WATCH: A long-term drinking water advisory has finally been lifted for a strip of Cowichan Tribes land that hasn’t had safe drinking water for decades. Residents on Tommy Road say they’ve grown up never even being able to brush their teeth with the water, but now, with a long-wanted connection to municipal water, they’re safely drinking from the taps for the first time.
For the first time in 34 years in his home, Abner Tommy can now drink the water from its taps.
“It’s hard to believe,” said Tommy.
The Cowichan Tribes member’s home is one of seven on Tommy Road that has been on long-term drinking water advisories due to contaminated well water.
“You couldn’t even use your sinks properly,” said Cowichan Tribes resident Fabian Tommy. “Like you couldn’t brush your teeth and even soak in the tub was hard to do.”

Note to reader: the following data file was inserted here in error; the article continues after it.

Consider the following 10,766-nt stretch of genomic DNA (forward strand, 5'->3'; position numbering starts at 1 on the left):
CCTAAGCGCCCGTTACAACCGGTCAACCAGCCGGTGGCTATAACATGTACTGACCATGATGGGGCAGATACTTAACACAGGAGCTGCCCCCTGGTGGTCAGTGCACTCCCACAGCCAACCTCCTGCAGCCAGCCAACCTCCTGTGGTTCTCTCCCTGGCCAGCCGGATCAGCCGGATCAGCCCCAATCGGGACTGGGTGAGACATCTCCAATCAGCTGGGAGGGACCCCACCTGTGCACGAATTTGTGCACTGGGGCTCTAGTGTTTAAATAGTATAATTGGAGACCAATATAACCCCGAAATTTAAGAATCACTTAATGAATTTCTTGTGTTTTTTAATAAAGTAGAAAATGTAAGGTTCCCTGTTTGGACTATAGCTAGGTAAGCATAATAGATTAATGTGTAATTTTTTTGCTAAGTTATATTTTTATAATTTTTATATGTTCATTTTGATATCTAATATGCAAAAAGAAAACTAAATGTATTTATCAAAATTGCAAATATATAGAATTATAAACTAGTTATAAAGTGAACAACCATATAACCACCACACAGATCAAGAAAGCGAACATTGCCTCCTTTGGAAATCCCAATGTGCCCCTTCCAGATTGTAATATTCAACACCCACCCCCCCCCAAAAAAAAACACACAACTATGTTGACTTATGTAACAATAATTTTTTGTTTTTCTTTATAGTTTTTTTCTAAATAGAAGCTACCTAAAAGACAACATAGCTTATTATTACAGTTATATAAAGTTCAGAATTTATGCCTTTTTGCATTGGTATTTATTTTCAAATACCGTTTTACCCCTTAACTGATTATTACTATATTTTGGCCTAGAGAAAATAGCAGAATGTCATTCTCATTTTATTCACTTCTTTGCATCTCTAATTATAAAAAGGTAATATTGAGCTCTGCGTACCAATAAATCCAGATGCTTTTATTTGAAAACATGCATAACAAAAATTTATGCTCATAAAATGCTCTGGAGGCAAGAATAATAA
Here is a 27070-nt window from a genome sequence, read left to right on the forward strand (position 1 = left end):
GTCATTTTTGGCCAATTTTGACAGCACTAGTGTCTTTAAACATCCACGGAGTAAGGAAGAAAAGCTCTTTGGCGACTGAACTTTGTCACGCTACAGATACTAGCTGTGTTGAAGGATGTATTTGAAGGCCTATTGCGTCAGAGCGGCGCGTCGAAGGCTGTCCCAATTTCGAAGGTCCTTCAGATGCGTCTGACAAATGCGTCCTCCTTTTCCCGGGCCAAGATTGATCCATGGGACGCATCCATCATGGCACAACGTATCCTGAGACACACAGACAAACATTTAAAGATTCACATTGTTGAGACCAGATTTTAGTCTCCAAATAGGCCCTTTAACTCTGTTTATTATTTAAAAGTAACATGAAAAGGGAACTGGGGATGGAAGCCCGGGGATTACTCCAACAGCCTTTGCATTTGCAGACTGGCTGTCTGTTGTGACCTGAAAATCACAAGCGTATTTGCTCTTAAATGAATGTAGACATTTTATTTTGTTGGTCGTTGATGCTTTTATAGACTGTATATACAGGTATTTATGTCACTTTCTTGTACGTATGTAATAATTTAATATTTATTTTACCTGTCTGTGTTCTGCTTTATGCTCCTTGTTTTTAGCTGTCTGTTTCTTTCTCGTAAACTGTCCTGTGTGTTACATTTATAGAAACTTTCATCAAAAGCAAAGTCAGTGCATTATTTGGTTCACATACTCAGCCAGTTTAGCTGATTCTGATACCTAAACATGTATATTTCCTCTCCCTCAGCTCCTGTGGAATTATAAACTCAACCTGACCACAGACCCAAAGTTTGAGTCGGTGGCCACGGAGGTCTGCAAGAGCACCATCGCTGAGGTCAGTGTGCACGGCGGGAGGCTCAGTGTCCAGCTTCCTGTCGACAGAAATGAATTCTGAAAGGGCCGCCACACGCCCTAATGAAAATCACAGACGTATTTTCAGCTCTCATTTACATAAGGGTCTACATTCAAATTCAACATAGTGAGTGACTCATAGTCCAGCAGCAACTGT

Now with a new connection to the neighbouring City of Duncan’s water, that cost the federal government about $2 million, residents can finally take their bottled water to the curb and start using what comes from their taps.
“I’m happy about it,” said Tommy Road resident Sophia George. “I love it. It’s awesome.”
“Well we waited a long time for it you know,” said Abner.
While the federal government’s tweet announcing the completion of the project said water advisories have been in place for nine years, Sophia George has lived here almost 30 years raising three kids in her Tommy Road home and says no one has ever been allowed to drink the water until now.
“We just got used to just boiling,” she said.
Cowichan Tribes’ Chief Chip Seymour says another 20 homes on Indian Road are in a similar situation and slated for connections to safe water by as early as next spring.
“People want to build but there’s no water,” said Chief Seymour. “Once water goes in, I think we’ll see houses come up.”